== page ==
|Question: What are the archaeological sources for the reconstruction of Telangana History?|
Ans: In the last century, D.D. Koshabhi, Romila Thapar, Nilakanta Shastry, Bipin Chandra, Irfan habib, P.V. Parabhrahma Shastry etc., historians, who stood as an example for real history, who gave importance to objectivity, and produced valuable books and articles, which were purely based on facts and stood as an inspiration to younger generation historians. After independence, study of national an dregional history gained importance.
Human settlements, the things found near their settlements, tools and weapons, their constructions (ruins and standing), inscriptions, and coins are considered as the archaeological sources.
Though abundant archaeological sites are there in Telangana much were excavated due to various reasons.
Monuments: Many prehistoric sites are there in Telangana.
Chalukyas’ Jogulamba temple, located in Mahbubnagar, gives a clear picture of Chalukyan period, religion, architectural style and the taste of the rulers.
Archaeological Survey department had conducted some excavations in Karimnagar, Medka, Nalgonda (Rayagiri and Valigonda), Khammam, Mahabubnagar, Rangareddy, Warangal, Palakonda, Thandur, Adilabad, Kolanupaka, Janagaon, Pillalamarri, Ghanapur, Pochampadu, Almapur etc. places and found historically valuable things since prehistoric period.
There are many temples of Kakatiya period which are architectural marvels. Palampeta, hanumakonda temples are of Kakatiya period architecture. 1000 pillars temple of Hanumakonda is the best example for Kakatiya period architecture. It was constructed by Kakatiya Rudradeva. Palampeta Ramappa temple was constructed by Recharla Rudra.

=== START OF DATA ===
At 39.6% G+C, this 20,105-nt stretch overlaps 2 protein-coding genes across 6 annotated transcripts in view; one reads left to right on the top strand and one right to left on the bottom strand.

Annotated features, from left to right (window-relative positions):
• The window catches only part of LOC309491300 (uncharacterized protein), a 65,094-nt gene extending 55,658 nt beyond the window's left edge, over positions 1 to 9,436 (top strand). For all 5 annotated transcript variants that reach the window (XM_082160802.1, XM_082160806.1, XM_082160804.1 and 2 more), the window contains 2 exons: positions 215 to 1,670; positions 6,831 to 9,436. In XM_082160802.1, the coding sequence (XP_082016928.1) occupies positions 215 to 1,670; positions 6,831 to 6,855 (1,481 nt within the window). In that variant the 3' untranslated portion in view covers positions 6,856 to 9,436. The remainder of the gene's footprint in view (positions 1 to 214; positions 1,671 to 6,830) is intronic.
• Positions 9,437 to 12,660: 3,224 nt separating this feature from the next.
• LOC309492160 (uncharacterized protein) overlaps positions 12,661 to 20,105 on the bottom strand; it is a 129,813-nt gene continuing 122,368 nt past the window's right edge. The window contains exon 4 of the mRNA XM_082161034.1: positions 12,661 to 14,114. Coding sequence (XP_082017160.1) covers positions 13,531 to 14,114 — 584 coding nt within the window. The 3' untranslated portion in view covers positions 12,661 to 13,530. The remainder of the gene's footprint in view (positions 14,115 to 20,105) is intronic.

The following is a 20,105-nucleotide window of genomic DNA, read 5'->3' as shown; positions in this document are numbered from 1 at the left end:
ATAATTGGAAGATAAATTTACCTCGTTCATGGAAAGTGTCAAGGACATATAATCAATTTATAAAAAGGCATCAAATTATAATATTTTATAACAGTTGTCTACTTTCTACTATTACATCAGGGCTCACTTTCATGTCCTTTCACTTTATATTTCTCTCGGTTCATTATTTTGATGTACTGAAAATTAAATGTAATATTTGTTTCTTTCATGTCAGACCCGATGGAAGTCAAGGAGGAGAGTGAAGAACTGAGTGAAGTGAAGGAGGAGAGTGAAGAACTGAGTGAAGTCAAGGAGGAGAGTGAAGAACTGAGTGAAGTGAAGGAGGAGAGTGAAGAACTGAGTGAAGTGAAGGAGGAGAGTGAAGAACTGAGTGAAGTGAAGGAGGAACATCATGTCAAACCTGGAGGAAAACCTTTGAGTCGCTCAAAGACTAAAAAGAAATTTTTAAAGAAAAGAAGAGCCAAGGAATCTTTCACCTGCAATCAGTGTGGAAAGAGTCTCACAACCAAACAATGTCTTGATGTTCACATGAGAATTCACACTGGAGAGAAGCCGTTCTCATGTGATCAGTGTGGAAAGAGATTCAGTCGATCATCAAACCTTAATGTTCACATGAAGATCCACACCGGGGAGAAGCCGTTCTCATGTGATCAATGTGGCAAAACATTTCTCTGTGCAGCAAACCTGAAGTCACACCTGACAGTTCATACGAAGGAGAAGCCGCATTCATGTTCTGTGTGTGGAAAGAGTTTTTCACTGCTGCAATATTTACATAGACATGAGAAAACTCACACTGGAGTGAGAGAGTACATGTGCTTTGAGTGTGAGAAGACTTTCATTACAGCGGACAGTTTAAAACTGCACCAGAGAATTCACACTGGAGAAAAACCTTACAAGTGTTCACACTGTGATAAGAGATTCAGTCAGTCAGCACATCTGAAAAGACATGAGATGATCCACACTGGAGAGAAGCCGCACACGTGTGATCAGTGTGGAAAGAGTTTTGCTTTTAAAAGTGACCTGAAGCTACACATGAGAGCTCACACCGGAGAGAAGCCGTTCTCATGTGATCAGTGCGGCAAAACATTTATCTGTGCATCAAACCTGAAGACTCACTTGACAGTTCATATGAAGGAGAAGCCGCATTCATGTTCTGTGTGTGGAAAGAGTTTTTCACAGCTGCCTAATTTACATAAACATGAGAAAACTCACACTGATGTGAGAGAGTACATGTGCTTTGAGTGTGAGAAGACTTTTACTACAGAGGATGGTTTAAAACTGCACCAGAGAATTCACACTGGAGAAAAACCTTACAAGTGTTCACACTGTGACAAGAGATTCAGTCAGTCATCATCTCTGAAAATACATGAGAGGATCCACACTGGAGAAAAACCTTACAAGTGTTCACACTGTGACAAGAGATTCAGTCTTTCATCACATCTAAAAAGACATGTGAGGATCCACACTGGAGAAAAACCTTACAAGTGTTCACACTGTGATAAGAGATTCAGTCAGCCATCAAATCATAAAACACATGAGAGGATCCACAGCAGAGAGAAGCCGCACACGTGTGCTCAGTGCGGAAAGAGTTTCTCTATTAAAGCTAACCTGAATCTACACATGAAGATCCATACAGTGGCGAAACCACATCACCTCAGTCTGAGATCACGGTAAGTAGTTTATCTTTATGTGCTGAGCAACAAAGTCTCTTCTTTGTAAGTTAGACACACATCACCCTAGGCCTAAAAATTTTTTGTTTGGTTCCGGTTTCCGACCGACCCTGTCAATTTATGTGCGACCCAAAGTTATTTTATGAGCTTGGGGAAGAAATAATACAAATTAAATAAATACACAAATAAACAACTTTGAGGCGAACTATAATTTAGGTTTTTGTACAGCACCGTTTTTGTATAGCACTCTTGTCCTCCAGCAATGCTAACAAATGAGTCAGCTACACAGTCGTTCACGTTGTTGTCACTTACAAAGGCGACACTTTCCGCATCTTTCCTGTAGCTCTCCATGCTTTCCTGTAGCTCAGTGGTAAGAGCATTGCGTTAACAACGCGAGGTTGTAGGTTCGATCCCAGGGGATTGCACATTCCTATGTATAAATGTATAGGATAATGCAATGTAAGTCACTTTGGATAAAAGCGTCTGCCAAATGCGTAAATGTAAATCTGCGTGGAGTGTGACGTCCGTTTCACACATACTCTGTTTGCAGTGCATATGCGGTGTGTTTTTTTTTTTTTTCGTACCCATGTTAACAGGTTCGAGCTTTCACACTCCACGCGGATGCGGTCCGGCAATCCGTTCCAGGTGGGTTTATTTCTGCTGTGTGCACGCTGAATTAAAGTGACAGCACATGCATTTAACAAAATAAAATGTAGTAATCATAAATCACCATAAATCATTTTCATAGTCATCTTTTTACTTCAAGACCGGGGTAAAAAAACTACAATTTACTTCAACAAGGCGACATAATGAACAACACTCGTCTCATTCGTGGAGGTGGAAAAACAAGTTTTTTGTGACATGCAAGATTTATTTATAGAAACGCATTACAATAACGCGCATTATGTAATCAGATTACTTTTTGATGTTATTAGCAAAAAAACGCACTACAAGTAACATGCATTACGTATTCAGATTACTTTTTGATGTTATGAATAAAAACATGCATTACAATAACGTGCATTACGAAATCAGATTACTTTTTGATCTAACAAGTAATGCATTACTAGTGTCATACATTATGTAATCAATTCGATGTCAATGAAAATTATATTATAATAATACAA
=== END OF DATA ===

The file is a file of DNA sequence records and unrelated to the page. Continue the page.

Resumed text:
If we go to the minute level, at Phangiri, Kondapur, Nelakondapalli, Asifabad, Basara, Kotilingala, Dhoolikatta, Eleshwaram, Warangal, Palampeta, Keesaragutta, Siddipeta, Chaithanyapuri, Kondapur, Srisailam, Nagarjunakonda etc. places provided rich archaeological material.
Inscriptions: First documented evidence for the history of Telangana area is Ashoka Maurya’s Erragudi inscription, found in Kurnool. In this inscription he mentioned Andra Satavahanas. Ashoka’s 13 Major Rock Edict also mentioned people of Andhra Telangana regions. Rajulamanda inscription of Kurnool and Amaravathi inscriptions are the earliest sources. Kalinga king Khaaravela’s ‘Hathigumpa’ inscription, Kakatiya’s Bayyaram tank/lake inscription (issued in 1219 by Mailamba, sister of Ganapatideva), Motupalli inscription of Ganapati deva issued in 1244 (gives us details about offshore trade of Kakatiyas), Chandupatla inscription issued by Rudrama Devi’s military general Mallikarjuna’s servant gives us details about Rudrama Devi’s death.
Coins: Satavahanas, Vishnukunds, Vengi Chalukyas, Mudigonda Chalukyas, Kakatiyas, Rachakonda Velamas, Qutubshahis’, Asafjahis’ coins of gold, silver, potin and copper metals give us valuable information regarding the history of Telangana. Coins give us clarity regarding the respective dynasty’s economic status, relations with neighboring kingdoms, trade relations, royal emblems, religious beliefs, territorial expansion etc.
Satavahanas’ coins are found at Kotilingala, Nagarjunakonda, Dharanikota, Amaravathi, Pedda bankooru, Kondapur, Nelakondapalli, Phanigiri give us information about the kings, territorial expansion, and their trade relations with the Romans.
Complete range of Kakatiya coins are found to archaeologists. Kesari, Chinnam, Gadvanam, Nishka, Kesarimada, Rupaka, Varaha etc. were the coins in circulation during Kakatiya period. P.V. Parabhrahma Shastri in his book ‘The Kakatiyas’, in Pages ranging from 258 to 265 gave full details about Kakatiya coins.